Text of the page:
In the 53rd, a Beasley foray upfield into the Salvadoran box resulted in another long-range rasper from Beckerman, which forced the keeper into a finger-tip save. The U.S. pounced on the loose ball, and put a cross dangerously across goal, but no one could get a toe on it.
The game settled into a rhythm of the U.S. controlling possession and creating occasional chances with El Salvador looking to hurt the U.S. through its skill players, primarily Zelaya.
In the 58th, Torres, who’d been having good luck winning free kicks on the U.S. left, won a corner. With the ball out of play, Eddie Johnson came on for Chris Wondolowski. Johnson’s first touch was a header on the resulting corner, burying the third U.S. goal. Quite a way to make an entrance, and another period of U.S. dominance began, but again without end product:
- In the 64th, Donovan ran into the box and skipped past the keeper. His cut back found Corona, who passed to Diskerud, whose first-time shot deflected over.
- In the 66th, Brek Shea replaced Torres, who’d had a good night. His first contribution was to take the throw in straight into the El Salvador box. His cut-back came to Johnson, who squared for Beckerman, whose shot was blocked. The ball came to Donovan, but he screwed his shot wide.
- In the 70th, a Parkhurst cross found Johnson, but his first-time shot ballooned over the bar.
- In the 71st, Johnson again found himself on the ball on the right, but his teasing cross was poked wide by Donovan.
El Salvador continued to create half-chances from crosses, but few good shooting opportunities, until the 76th when a cross found Rafael Edgardo Burgos, who settled and set the table for Santamaria to rip one just wide of Rimando’s post.
But just as it looked like El Salvador might make things interesting by scoring another, Donovan, the all-time leading U.S. scorer, put the game away. In the 78th, a long-ball upfield was headed on by Johnson. Donovan sprinted past his defender to reach the ball first, rounded the keeper, and slotted home from 12 yards to make it 4–1, and what had been a tight game became an easy one.
In the 80th, Donovan could have made it five when a good U.S. passing move gave him a shot inside the Salvadoran box. This time, he whiffed.
In the 83rd, strong work down the left by Johnson resulted in a shooting chance for Donovan, which was blocked. The ball popped out to Beckermen, who put it straight back over the top for Donovan to run onto. Donovan’s first-time chipped cut-back found Diskerud, who headed down and in for the fifth U.S. goal.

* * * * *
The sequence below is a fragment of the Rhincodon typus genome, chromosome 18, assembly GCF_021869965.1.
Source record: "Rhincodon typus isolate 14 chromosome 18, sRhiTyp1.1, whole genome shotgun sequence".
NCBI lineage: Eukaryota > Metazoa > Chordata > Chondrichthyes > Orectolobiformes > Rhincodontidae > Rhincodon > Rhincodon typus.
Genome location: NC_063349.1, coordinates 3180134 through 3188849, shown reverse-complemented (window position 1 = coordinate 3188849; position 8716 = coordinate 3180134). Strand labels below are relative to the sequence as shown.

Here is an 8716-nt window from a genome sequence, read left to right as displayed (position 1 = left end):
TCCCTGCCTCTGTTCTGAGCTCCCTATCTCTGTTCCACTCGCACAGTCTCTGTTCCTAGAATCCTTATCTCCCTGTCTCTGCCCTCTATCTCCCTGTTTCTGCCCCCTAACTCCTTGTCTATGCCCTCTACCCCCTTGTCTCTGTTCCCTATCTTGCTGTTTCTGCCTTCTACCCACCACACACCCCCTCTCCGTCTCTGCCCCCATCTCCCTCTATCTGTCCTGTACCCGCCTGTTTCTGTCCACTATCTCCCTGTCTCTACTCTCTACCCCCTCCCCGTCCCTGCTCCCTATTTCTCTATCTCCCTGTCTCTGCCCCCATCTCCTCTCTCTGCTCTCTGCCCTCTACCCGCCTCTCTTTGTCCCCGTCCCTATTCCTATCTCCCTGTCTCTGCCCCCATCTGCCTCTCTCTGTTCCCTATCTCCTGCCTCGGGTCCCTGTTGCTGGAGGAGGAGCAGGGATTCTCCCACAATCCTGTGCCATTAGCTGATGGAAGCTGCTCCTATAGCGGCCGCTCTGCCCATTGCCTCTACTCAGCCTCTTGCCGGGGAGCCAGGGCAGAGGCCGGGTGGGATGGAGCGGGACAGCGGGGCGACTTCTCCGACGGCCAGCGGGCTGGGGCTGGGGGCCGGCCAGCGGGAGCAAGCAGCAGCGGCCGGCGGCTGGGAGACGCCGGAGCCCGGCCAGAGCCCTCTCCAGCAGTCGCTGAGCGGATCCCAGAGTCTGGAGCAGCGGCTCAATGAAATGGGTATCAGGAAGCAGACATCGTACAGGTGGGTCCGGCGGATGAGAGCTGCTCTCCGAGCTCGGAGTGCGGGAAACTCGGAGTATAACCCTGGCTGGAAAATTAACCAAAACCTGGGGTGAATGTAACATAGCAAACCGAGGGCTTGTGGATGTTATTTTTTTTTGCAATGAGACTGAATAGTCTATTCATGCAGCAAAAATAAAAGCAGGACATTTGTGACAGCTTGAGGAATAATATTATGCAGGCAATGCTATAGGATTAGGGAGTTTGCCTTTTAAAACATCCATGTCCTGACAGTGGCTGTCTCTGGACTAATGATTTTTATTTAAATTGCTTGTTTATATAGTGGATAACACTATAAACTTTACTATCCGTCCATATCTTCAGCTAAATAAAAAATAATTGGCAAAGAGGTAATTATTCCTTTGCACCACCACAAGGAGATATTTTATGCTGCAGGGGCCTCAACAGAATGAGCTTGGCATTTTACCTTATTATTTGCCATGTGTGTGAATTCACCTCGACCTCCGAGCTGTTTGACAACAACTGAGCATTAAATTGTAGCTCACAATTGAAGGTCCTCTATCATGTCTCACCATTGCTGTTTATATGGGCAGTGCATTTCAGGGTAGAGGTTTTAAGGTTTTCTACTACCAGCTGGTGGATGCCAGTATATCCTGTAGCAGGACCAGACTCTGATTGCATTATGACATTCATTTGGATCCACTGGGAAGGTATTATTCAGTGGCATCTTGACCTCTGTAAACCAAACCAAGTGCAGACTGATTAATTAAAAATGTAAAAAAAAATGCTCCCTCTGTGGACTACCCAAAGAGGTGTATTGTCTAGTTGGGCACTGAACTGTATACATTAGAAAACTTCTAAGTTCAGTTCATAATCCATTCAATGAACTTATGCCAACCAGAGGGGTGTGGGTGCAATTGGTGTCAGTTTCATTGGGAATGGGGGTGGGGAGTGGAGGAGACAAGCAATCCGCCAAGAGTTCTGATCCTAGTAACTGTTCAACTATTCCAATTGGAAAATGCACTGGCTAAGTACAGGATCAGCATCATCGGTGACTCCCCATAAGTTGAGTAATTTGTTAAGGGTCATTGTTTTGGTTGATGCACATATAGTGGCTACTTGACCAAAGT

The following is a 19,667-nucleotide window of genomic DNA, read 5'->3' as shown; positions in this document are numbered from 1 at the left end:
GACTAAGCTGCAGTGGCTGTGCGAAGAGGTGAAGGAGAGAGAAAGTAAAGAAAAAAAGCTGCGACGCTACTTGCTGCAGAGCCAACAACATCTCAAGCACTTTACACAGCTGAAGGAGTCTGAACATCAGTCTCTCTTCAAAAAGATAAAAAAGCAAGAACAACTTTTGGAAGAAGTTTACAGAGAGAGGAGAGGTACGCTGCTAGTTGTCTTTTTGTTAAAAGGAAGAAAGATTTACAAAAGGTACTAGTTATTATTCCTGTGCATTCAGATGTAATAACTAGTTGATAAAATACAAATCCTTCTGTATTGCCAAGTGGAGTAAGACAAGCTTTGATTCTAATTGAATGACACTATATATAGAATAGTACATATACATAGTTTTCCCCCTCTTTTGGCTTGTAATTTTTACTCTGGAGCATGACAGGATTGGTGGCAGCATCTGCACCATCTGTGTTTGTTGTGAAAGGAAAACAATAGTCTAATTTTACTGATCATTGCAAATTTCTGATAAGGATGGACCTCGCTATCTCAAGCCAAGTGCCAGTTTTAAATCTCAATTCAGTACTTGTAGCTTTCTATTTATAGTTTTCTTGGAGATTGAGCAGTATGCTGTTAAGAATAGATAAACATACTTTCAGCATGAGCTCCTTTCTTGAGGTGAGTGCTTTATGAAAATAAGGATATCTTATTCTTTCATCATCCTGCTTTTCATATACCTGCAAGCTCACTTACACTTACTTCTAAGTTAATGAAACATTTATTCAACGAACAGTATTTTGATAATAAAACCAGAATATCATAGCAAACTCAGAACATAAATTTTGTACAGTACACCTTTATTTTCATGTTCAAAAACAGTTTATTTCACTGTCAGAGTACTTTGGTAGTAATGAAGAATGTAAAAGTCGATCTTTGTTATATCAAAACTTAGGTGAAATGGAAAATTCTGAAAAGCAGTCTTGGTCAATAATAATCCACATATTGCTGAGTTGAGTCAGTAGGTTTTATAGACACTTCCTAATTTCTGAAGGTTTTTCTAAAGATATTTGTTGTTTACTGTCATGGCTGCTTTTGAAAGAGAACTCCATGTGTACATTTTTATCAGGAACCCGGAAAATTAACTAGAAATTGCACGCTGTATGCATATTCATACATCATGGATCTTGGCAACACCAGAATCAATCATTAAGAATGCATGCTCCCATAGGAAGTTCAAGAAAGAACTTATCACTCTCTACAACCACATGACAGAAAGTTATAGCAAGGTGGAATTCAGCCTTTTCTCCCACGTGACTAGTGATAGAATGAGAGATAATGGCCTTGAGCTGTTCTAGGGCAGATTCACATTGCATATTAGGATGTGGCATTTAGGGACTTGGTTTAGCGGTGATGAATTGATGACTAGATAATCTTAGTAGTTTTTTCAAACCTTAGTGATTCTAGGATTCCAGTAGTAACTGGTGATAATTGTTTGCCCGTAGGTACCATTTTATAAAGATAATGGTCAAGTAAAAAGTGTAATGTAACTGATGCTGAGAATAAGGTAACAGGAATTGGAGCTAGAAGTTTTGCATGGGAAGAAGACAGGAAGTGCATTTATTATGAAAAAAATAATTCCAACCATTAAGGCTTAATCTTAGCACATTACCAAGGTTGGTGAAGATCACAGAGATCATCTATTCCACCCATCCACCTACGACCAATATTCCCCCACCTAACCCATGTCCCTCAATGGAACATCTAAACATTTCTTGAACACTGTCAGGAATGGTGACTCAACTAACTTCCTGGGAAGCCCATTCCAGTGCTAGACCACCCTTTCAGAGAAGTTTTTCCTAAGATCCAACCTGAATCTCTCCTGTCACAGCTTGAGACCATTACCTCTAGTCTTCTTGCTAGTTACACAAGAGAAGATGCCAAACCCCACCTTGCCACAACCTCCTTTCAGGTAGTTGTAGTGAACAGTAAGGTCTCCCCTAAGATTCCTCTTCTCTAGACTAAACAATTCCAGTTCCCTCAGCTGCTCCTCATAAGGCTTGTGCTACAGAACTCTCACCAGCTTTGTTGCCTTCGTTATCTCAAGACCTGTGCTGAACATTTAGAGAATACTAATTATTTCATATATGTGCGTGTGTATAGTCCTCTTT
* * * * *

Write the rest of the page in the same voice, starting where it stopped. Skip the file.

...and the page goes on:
After that, the U.S. could have scored a sixth or a seventh, and the final incidents of the half were chippy fouls and U.S. missed chances. While El Salvador made it hard for a while, the U.S. had it made in the shades.
Nine wins in a row: With the win, the U.S. extended its record streak of wins to nine. Considering the wailing and gnashing of teeth that was going on just about a year ago, it is yet another sign of the remarkable turnaround Jürgen Klinsmann has effected with this team. At this point, anything other than making it 11 straight will be a disappointment.
Donovan misfires, but still influential: While Donovan could have scored a hat-trick or more had he made better connections on a handful of shots, it was his pushing and probing that led the charge for the U.S. in the second half. It seems bizarre that so many thought he was finished at the international level just a few short months ago.
Beckerman steps up: While Beckerman’s play was again too slow, especially in the first half (as was that of the whole team), he picked things up after the break, nearly scored a brace with long-range shots, and had a hockey assist on the U.S. fifth. He played more heads up, and his defensive work was important. He deserves to keep his place.
Subs make hay: For the fourth straight game, subs made substantial contributions to the U.S. win. Johnson scored with his first touch, ten seconds after coming into the game, and Shea’s powerful runs and accurate crosses created multiple chances. Klinsmann is on a roll, and this team looks primed to keep rolling.
El Salvador was up for the game, played with energy and commitment, and Zelaya was a handful. In the end, though, the U.S. was better in all phases of the game and are now the heavy favorite to win the Gold Cup. Having scored 16 and given up three, the U.S. has the best offensive record in the tournament, and the second-best defensive record (behind Panama, who have given up two). This may be a U.S. B team, but they’ve certainly brought their A game.
The team will play the winner of Honduras vs. Costa Rica match in Dallas on Wednesday.